By Maria Katafigioti (Athens, Greece)
I watched The Book Thief a while ago and I rated it 10/10, which I have only done something similar once in my life as a cinephile. The film is based on the novel of the Australian author, Markus Zusak. It takes place in the fictional town of Molching, Germany, near Munich, between 1939 and 1943 and Death narrates the story of Liesel Meminger, an orphan, who was adopted and survived the nazi regime, where at the time it rose in Germany.
Liesel loved books and through them she was shown the way to build real and meaningful relationships with all the people that came into her life, love them and becoming so powerful as to survive as a human being and not just a lifeless person whose soul was stolen because of all the atrocities the nazi regime has not only caused everywhere else, but to the Germans themselves.
Apart from Sophie Nelisse (Liesel) who is absolutely magnificent as an actress, I have to comment on the astounding job of Geoffrey Rush (Hans, Liesel’s step-father), Emily Watson (Rosa, Liesel’s step-mother), Ben Schnetzer (Max, Liesel’s Jewish friend), Nico Liersch (Rudy, Liesel’s neighbour and friend). The key in this movie, when you look either through the actors breath-taking performances or even outside of them, is to understand that the nazi state (there’s a reason I refuse to even write the word “nazi” with a capital N) affected different people in different ways.
Obviously, everyone knows what they did, what they’ve cost to the whole of the humanity. But, apparently not so many know, that despite the fact that for the majority of the German people, life was good and that is why they turned a blind eye to what they have done, there was this other part which never, or grown not to accept that regime and their life was horrific.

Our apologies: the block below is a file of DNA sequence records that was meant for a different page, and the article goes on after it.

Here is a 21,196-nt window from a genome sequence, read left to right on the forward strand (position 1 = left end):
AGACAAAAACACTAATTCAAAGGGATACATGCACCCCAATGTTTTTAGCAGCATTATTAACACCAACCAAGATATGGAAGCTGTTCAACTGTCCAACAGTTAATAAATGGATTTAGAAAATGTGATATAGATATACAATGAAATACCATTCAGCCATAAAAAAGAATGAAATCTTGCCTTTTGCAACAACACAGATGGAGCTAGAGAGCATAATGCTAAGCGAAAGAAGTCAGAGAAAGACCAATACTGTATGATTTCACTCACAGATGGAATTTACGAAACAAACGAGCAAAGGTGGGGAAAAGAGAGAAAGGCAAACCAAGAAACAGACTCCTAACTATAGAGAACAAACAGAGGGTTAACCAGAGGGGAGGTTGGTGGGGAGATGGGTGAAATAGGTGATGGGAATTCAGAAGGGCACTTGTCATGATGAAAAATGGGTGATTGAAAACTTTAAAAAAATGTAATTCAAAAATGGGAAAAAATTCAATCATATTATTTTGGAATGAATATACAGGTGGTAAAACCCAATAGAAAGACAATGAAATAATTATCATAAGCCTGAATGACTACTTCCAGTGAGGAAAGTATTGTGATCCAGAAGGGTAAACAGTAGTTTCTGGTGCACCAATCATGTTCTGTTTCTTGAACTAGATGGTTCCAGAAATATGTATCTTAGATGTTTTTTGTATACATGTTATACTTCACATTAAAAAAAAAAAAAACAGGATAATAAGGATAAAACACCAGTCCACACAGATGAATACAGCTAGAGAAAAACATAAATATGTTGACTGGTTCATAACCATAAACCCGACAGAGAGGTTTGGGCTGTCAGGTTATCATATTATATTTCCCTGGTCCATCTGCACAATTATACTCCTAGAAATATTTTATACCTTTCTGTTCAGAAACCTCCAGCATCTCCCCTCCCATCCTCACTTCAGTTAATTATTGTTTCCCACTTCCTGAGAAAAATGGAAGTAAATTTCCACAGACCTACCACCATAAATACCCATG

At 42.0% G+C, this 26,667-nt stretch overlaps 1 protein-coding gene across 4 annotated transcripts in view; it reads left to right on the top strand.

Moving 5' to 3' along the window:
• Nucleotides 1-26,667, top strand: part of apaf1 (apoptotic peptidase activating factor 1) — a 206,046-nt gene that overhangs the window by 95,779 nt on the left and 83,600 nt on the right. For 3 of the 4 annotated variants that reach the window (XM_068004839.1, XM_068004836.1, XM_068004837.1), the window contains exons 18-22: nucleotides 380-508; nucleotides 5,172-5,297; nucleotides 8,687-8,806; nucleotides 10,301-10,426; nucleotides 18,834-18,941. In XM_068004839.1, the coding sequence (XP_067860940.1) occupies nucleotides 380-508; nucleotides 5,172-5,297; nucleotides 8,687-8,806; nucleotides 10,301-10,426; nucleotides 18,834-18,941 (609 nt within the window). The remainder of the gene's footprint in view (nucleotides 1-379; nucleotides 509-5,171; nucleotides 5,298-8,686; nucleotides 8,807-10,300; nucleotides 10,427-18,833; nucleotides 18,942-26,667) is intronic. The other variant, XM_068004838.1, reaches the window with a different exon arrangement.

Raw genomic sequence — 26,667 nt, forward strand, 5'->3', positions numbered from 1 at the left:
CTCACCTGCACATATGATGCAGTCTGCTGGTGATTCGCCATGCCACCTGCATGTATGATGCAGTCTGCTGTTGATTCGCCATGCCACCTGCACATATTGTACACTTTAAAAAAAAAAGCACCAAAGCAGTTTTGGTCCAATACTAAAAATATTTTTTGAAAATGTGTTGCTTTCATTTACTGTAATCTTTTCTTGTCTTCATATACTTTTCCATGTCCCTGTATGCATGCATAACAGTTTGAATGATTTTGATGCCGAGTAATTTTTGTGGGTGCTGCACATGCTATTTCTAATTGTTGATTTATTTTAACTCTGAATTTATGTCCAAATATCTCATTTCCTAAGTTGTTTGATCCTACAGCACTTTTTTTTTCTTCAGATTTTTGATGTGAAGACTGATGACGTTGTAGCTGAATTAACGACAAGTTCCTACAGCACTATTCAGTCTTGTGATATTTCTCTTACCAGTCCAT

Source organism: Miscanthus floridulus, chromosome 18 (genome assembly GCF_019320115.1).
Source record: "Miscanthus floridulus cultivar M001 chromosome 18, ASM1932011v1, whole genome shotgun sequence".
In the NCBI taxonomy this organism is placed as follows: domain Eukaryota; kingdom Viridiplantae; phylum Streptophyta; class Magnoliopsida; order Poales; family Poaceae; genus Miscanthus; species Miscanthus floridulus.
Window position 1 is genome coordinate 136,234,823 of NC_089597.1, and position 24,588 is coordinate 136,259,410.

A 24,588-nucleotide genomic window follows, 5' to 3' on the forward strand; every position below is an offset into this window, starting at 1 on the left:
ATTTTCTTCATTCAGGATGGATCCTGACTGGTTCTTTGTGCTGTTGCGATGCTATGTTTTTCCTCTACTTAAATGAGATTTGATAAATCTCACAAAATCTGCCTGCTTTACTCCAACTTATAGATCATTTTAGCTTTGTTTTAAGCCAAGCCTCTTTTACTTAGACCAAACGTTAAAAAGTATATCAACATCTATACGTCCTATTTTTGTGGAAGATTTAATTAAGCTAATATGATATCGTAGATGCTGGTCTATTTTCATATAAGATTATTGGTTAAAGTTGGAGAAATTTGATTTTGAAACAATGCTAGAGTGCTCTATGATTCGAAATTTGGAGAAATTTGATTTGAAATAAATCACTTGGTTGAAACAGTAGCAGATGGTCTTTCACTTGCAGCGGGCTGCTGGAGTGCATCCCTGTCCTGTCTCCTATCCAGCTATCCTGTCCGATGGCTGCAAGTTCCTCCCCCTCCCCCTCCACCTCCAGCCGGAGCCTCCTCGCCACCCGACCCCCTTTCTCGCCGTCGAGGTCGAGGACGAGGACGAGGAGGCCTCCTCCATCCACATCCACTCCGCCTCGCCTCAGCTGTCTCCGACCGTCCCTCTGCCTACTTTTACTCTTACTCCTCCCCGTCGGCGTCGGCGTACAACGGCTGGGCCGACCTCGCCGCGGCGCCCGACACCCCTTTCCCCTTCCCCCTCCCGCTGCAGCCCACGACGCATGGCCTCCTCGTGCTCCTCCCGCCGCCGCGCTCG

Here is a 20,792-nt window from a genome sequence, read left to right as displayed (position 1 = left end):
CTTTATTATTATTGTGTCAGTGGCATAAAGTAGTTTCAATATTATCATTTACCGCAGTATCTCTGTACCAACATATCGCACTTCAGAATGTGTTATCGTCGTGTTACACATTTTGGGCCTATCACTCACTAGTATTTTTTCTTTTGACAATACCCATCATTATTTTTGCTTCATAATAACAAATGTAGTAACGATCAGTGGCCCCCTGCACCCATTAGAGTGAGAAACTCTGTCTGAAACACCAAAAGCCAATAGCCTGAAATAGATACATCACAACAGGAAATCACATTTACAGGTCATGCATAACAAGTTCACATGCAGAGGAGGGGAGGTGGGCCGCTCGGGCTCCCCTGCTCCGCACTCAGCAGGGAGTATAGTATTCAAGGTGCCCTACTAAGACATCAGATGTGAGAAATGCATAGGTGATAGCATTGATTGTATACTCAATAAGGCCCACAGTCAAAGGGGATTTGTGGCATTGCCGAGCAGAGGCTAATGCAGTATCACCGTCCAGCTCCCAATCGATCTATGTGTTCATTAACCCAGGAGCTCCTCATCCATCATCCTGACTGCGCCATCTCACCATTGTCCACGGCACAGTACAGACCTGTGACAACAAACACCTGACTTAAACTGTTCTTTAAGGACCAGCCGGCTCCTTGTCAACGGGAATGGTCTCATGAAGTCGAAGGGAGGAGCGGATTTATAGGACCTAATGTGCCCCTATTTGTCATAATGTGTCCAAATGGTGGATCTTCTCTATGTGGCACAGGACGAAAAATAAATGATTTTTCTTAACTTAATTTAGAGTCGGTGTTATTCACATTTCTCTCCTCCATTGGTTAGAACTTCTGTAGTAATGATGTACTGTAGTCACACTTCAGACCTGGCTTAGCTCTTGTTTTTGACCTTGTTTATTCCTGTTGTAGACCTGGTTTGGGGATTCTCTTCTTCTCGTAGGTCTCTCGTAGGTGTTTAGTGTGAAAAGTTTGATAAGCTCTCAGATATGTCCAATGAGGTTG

The movie ends with Death talking about how Liesel lived a long life in Sydney with her husband, three children, and many grandchildren but never forgotten and always kept in her heart the people that came into her life, in Molching, this was her entire family. When Death went to collect her, when she was old, they have talked as friends. He had shown her The Book Thief and he wanted to understand humans, because he couldn’t. He couldn’t understand how they can contain so much lightness and darkness at the same time. He doesn’t ask these things, though. All he can tell her is that humans haunt him.
Whenever I watch a film, there are always several scenes or words that stay in my mind, sometimes, maybe, speak in my heart. From this film, I will treasure two phrases, “I’m not lost to you, Liesel, you will always be able to find me in your words, that’s where I’ll live from now on.” and “While ten thousand souls hid their heads in fear and trembled, one Jew thanked God for the stars that blessed his eyes.”